We hold that the verdict is against the weight of the credible evidence and since a new trial is directed we find it necessary to address ourselves to certain assignments of error.
The sole ground of liability presented to the jury by the learned Trial Judge was the alleged breach of the implied warranty of the merchantability of the bottle. During the trial the complaint was dismissed as to defendants Pepsi-Cola Company and Pepsi-Cola Metropolitan Bottling Co., Inc., and plaintiff was permitted, over defendant's objection, to amend his complaint so as to increase the demand for damages from $100,000 to $250,000.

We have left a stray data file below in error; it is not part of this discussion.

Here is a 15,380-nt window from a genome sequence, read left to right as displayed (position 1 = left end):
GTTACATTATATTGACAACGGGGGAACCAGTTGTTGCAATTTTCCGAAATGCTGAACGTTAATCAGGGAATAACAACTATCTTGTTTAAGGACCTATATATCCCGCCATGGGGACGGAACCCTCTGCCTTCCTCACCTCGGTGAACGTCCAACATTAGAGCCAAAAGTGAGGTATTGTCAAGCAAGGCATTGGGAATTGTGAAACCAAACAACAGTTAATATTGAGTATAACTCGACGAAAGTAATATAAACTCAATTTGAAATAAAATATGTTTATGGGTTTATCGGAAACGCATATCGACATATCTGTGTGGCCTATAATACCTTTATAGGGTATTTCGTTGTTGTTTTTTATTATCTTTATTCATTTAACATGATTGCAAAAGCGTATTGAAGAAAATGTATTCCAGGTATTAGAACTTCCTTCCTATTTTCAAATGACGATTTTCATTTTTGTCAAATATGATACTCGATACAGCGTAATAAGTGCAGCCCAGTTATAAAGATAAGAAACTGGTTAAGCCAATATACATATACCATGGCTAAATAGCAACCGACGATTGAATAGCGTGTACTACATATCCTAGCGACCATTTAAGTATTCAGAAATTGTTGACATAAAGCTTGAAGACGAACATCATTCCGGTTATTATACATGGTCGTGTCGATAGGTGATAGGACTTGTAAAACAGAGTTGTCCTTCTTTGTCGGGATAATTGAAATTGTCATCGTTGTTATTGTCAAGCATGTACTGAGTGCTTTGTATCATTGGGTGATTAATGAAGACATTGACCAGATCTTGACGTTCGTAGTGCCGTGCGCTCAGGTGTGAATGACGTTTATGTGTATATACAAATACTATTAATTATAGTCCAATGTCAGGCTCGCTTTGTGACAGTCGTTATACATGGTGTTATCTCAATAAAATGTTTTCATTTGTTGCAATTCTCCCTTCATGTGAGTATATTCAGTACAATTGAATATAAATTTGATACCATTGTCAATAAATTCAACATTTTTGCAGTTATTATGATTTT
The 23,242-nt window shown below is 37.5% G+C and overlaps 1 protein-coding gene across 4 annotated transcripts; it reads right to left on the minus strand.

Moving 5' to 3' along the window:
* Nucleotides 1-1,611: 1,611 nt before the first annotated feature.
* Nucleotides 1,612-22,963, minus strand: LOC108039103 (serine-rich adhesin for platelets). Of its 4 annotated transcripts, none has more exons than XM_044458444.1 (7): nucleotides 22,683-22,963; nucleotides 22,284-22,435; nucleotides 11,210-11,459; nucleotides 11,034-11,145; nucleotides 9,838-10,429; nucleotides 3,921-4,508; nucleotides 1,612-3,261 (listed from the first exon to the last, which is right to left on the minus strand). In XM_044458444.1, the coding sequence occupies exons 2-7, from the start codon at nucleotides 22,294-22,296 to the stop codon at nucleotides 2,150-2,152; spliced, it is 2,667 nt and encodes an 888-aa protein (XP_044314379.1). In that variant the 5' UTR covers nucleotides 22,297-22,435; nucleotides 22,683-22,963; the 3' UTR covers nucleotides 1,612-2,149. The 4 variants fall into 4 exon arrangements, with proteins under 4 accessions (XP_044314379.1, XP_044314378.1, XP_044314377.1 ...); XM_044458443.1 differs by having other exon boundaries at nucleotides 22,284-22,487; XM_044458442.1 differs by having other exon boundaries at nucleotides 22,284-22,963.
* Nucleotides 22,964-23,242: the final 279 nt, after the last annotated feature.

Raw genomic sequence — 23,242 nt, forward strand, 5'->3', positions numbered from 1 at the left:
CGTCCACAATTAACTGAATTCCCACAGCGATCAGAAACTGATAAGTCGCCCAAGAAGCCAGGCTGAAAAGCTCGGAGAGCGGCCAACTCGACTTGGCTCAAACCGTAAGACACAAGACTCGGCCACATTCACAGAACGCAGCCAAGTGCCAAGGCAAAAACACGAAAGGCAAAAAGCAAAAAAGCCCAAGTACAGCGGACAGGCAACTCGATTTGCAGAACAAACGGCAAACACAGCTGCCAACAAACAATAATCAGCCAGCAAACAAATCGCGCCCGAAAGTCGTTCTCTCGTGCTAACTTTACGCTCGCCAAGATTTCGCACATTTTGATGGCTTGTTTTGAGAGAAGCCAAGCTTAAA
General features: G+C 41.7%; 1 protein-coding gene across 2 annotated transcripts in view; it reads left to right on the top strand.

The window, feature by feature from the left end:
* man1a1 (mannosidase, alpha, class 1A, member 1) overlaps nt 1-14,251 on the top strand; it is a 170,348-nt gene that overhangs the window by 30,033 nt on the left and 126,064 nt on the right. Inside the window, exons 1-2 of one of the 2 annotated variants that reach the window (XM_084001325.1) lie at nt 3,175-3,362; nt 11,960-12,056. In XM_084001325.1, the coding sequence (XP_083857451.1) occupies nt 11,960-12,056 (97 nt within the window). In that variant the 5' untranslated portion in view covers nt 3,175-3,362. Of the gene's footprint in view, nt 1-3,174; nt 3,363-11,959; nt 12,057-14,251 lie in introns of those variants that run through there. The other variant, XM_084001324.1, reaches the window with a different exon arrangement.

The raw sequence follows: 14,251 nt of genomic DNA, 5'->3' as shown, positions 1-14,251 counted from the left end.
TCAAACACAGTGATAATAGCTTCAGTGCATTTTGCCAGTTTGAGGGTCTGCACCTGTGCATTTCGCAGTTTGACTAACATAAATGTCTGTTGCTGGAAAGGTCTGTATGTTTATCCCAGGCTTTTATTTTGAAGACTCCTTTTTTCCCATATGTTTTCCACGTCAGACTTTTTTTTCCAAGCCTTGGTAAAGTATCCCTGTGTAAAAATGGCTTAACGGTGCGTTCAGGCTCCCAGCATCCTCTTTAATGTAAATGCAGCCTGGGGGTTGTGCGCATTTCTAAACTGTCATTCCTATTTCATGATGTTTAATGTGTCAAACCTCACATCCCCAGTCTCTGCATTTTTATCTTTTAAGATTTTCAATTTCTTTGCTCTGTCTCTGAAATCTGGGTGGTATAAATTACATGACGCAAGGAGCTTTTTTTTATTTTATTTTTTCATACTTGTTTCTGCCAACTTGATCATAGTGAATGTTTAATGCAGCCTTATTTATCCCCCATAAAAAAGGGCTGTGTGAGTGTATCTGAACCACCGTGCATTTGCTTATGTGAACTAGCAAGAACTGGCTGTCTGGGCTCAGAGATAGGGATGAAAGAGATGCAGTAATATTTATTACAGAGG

On the issue of liability, we hold the court's charge to be too narrow since it eliminated from the jury's consideration the effect of the handling of the bottle between the time of purchase and the time of the occurrence. The charge concerned itself entirely with the handling of the bottle by the infant plaintiff immediately prior to the occurrence. However, there was evidence of the manner of its handling between the time of purchase and immediately prior to the occurrence which should have been submitted to the jury together with a charge conveying to them the fact that if the careless handling of the bottle between the time of its purchase and the time of the occurrence was an essential cause of the occurrence and injuries, then the plaintiff is not entitled to recover. ( Fredendall v. Abraham Straus, 279 N.Y. 146.)